A charity that supports people living with sight loss has launched a guide to encourage hospitality venues to make dining out more accessible for people with vision impairments.
Sight Scotland has produced a free accessibility guide which gives simple advice and tips on what venues can do to improve the visitor experience for the vision impaired.
The charity has joined forces with Swanston Brasserie in Edinburgh which has become one of the first restaurants in Scotland to place accessibility for the visionary impaired at the top of its priority list.
The Edinburgh eatery has made changes to its layout, ensuring that a person with vision impairment is made to feel as welcome and comfortable as possible from the moment they step in the front door to the moment they leave.
Swanston has assessed all its signage, has introduced braille and large print menus, has an audio menu for its website and has produced its own printed VI training guide for all its staff to follow.
The restaurant has also created an accessibility tab on its website, which shows users exactly what to expect when they arrive, with a step by step walk through of the venue, ensuring there are no unexpected surprises on arrival.
Kevin Turner has had sight problems since birth but two years ago he lost his sight completely. He said that living with a vision impairment means that dining out can sometimes feel overwhelming.
“Some restaurants can be quite noisy and disorientating sometimes. If you want to go to the bathroom and you aren’t with a sighted friend or a partner you can really struggle because you have to try to get someone’s attention,” he said.
Sam Lockhart, marketing manager at Swanston Brasserie said: “I am very passionate about this due to my great grandfather who was blind, he lived until he was 102 and there was literally nothing he could not do.
“We want to improve the visitor experience for everyone, and make people with vision impairment, or any disability, feel as welcome and comfortable as possible.
“As a society we need to work on education, and improve our understanding that everyone is different, but these differences should not prevent anyone from doing things they enjoy. I very much believe that we should try and give 100% to everyone.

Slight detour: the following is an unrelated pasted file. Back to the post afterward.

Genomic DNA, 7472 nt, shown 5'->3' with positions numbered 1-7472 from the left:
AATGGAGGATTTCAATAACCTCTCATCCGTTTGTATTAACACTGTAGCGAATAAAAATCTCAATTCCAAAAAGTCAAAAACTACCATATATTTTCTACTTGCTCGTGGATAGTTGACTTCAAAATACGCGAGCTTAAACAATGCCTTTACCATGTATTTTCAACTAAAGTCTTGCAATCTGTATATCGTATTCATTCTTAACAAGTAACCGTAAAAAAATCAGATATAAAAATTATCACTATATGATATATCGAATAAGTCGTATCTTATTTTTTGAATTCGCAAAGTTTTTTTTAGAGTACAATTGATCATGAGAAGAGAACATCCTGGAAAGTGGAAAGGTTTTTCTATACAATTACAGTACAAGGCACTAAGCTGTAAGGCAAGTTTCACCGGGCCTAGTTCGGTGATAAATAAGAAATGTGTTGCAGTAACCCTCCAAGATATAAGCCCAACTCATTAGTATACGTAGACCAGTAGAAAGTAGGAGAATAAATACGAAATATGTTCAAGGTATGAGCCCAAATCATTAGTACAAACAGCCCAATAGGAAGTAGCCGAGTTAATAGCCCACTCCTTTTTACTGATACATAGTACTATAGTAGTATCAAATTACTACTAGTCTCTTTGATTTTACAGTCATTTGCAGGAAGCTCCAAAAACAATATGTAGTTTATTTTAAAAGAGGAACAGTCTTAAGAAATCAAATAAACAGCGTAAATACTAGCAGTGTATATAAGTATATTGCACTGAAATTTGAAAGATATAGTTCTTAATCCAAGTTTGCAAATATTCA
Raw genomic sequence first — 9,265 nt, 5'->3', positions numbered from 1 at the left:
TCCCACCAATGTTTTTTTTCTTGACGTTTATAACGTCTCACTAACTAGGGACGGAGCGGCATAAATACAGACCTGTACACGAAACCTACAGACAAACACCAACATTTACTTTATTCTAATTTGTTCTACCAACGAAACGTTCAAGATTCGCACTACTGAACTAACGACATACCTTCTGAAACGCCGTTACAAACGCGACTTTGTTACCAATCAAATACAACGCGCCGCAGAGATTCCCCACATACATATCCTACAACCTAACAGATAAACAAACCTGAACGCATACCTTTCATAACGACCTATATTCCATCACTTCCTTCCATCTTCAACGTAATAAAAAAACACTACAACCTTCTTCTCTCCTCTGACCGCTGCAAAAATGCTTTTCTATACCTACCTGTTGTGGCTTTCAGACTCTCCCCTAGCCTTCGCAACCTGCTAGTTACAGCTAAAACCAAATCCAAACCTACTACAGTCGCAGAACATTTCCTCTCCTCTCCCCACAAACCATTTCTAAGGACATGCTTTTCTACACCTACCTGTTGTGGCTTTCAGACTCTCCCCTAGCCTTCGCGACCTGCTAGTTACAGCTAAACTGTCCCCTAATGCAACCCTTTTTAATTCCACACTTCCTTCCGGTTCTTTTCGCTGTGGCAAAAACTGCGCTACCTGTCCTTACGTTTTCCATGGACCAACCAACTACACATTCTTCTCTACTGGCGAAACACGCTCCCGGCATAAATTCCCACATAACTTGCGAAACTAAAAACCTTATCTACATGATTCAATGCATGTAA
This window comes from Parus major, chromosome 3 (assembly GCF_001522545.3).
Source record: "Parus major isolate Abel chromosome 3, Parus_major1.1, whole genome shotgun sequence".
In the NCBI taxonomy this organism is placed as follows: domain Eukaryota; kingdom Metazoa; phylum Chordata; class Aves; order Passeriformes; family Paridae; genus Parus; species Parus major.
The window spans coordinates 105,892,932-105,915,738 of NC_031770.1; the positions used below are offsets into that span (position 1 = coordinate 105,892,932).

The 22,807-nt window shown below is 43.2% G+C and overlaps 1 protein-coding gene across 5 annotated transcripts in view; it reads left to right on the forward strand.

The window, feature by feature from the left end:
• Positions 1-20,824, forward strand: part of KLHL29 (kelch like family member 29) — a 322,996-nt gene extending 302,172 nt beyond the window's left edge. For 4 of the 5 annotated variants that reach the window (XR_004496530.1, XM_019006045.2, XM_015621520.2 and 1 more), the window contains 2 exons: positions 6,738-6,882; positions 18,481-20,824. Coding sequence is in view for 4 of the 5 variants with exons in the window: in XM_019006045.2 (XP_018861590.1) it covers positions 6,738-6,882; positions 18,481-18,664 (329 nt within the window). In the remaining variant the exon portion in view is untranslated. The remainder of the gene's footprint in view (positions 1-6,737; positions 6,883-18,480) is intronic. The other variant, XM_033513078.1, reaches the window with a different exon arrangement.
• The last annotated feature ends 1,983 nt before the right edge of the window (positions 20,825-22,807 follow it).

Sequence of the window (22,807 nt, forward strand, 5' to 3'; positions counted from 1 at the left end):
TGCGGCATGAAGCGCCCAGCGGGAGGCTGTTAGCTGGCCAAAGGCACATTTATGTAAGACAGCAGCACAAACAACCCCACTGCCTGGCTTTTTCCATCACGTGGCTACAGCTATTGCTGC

“Unfortunately, most people with a VI have anxiety; they don’t like new places and they don’t like surprises. This is why it is so important for them to know a venue is accessible and that the staff are friendly and aware of what assistance they may require.
“People with a VI spend their life planning, so if they find a restaurant or venue which suits their needs, and where they are well looked after, it stands to reason that they will return.
“Marie O’Donnell from Sight Scotland was just a great help to us; she came in for a chat and was here for three and a half hours giving advice on what people with a VI require and what changes we needed to make. There was so much she explained to us that you just wouldn’t think about, it really was quite an eye opener!
“Marie also helped train our staff and helped us with our new VI training guide. As a business we are determined to do everything we can to be as inclusive as possible and we want to help show everyone that just because you have vision impairment that life does not need to stop.”
Sam added: “I want to stress that this has not been a financial burden and most of the changes we have made are small and easy to implement. I would fully recommend that other restaurants and venues take advantage of the Sight Scotland accessibility guide and together we can all open our doors to the vision impaired.”
Craig Spalding, chief executive of Sight Scotland and Sight Scotland Veterans, added: “We are really hoping more restaurants and venues follow Swanston’s Brasserie’s lead and open their doors to the vision impaired. Small, easy changes can make such a huge difference to someone with a VI, and this is why we are launching our restaurant accessibility campaign.”
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